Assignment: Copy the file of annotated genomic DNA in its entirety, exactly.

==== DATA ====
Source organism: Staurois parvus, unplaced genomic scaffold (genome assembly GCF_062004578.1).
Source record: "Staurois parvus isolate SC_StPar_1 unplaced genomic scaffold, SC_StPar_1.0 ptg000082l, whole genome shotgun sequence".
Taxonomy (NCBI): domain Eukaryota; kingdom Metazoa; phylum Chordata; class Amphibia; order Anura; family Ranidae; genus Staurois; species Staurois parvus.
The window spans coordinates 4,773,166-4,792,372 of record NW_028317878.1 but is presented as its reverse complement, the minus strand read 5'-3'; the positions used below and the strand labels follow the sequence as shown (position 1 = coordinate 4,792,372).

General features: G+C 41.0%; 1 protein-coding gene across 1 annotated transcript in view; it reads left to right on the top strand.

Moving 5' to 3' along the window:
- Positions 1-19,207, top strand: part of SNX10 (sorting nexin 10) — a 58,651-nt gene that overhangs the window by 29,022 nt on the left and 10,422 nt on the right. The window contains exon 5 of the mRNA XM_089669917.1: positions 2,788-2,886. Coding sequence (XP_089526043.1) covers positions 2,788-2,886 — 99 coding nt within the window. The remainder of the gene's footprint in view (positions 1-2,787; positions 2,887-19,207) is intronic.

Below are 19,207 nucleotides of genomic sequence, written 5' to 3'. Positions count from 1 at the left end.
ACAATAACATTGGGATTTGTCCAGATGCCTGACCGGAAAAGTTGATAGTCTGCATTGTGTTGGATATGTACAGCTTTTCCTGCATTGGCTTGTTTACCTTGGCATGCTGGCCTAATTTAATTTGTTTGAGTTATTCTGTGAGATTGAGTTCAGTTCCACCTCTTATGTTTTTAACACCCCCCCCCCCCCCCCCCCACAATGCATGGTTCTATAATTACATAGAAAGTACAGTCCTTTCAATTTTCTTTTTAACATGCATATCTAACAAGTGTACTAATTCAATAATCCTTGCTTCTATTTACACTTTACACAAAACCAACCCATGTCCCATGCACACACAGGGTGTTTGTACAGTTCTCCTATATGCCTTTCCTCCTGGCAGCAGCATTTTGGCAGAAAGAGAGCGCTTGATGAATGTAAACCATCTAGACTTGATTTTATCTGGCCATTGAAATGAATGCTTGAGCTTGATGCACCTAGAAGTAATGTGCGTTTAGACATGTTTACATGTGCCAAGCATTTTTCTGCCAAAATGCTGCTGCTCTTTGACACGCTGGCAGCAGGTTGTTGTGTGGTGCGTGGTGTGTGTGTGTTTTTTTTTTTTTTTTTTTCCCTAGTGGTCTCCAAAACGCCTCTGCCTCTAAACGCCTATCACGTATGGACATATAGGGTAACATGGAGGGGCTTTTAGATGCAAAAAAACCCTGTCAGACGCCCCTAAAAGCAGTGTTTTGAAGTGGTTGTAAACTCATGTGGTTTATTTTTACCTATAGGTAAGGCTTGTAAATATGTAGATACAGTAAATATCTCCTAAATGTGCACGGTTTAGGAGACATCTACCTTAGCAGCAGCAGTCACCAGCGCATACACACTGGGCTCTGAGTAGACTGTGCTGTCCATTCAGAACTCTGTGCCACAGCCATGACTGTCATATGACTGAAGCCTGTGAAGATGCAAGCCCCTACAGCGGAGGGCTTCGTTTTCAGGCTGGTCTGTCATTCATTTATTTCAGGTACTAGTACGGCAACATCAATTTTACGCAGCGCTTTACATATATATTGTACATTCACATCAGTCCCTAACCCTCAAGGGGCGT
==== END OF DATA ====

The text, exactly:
Source organism: Staurois parvus, unplaced genomic scaffold (genome assembly GCF_062004578.1).
Source record: "Staurois parvus isolate SC_StPar_1 unplaced genomic scaffold, SC_StPar_1.0 ptg000082l, whole genome shotgun sequence".
Taxonomy (NCBI): domain Eukaryota; kingdom Metazoa; phylum Chordata; class Amphibia; order Anura; family Ranidae; genus Staurois; species Staurois parvus.
The window spans coordinates 4,773,166-4,792,372 of record NW_028317878.1 but is presented as its reverse complement, the minus strand read 5'-3'; the positions used below and the strand labels follow the sequence as shown (position 1 = coordinate 4,792,372).

General features: G+C 41.0%; 1 protein-coding gene across 1 annotated transcript in view; it reads left to right on the top strand.

Moving 5' to 3' along the window:
- Positions 1-19,207, top strand: part of SNX10 (sorting nexin 10) — a 58,651-nt gene that overhangs the window by 29,022 nt on the left and 10,422 nt on the right. The window contains exon 5 of the mRNA XM_089669917.1: positions 2,788-2,886. Coding sequence (XP_089526043.1) covers positions 2,788-2,886 — 99 coding nt within the window. The remainder of the gene's footprint in view (positions 1-2,787; positions 2,887-19,207) is intronic.

Below are 19,207 nucleotides of genomic sequence, written 5' to 3'. Positions count from 1 at the left end.
ACAATAACATTGGGATTTGTCCAGATGCCTGACCGGAAAAGTTGATAGTCTGCATTGTGTTGGATATGTACAGCTTTTCCTGCATTGGCTTGTTTACCTTGGCATGCTGGCCTAATTTAATTTGTTTGAGTTATTCTGTGAGATTGAGTTCAGTTCCACCTCTTATGTTTTTAACACCCCCCCCCCCCCCCCCCCACAATGCATGGTTCTATAATTACATAGAAAGTACAGTCCTTTCAATTTTCTTTTTAACATGCATATCTAACAAGTGTACTAATTCAATAATCCTTGCTTCTATTTACACTTTACACAAAACCAACCCATGTCCCATGCACACACAGGGTGTTTGTACAGTTCTCCTATATGCCTTTCCTCCTGGCAGCAGCATTTTGGCAGAAAGAGAGCGCTTGATGAATGTAAACCATCTAGACTTGATTTTATCTGGCCATTGAAATGAATGCTTGAGCTTGATGCACCTAGAAGTAATGTGCGTTTAGACATGTTTACATGTGCCAAGCATTTTTCTGCCAAAATGCTGCTGCTCTTTGACACGCTGGCAGCAGGTTGTTGTGTGGTGCGTGGTGTGTGTGTGTTTTTTTTTTTTTTTTTTTCCCTAGTGGTCTCCAAAACGCCTCTGCCTCTAAACGCCTATCACGTATGGACATATAGGGTAACATGGAGGGGCTTTTAGATGCAAAAAAACCCTGTCAGACGCCCCTAAAAGCAGTGTTTTGAAGTGGTTGTAAACTCATGTGGTTTATTTTTACCTATAGGTAAGGCTTGTAAATATGTAGATACAGTAAATATCTCCTAAATGTGCACGGTTTAGGAGACATCTACCTTAGCAGCAGCAGTCACCAGCGCATACACACTGGGCTCTGAGTAGACTGTGCTGTCCATTCAGAACTCTGTGCCACAGCCATGACTGTCATATGACTGAAGCCTGTGAAGATGCAAGCCCCTACAGCGGAGGGCTTCGTTTTCAGGCTGGTCTGTCATTCATTTATTTCAGGTACTAGTACGGCAACATCAATTTTACGCAGCGCTTTACATATATATTGTACATTCACATCAGTCCCTAACCCTCAAGGGGCGT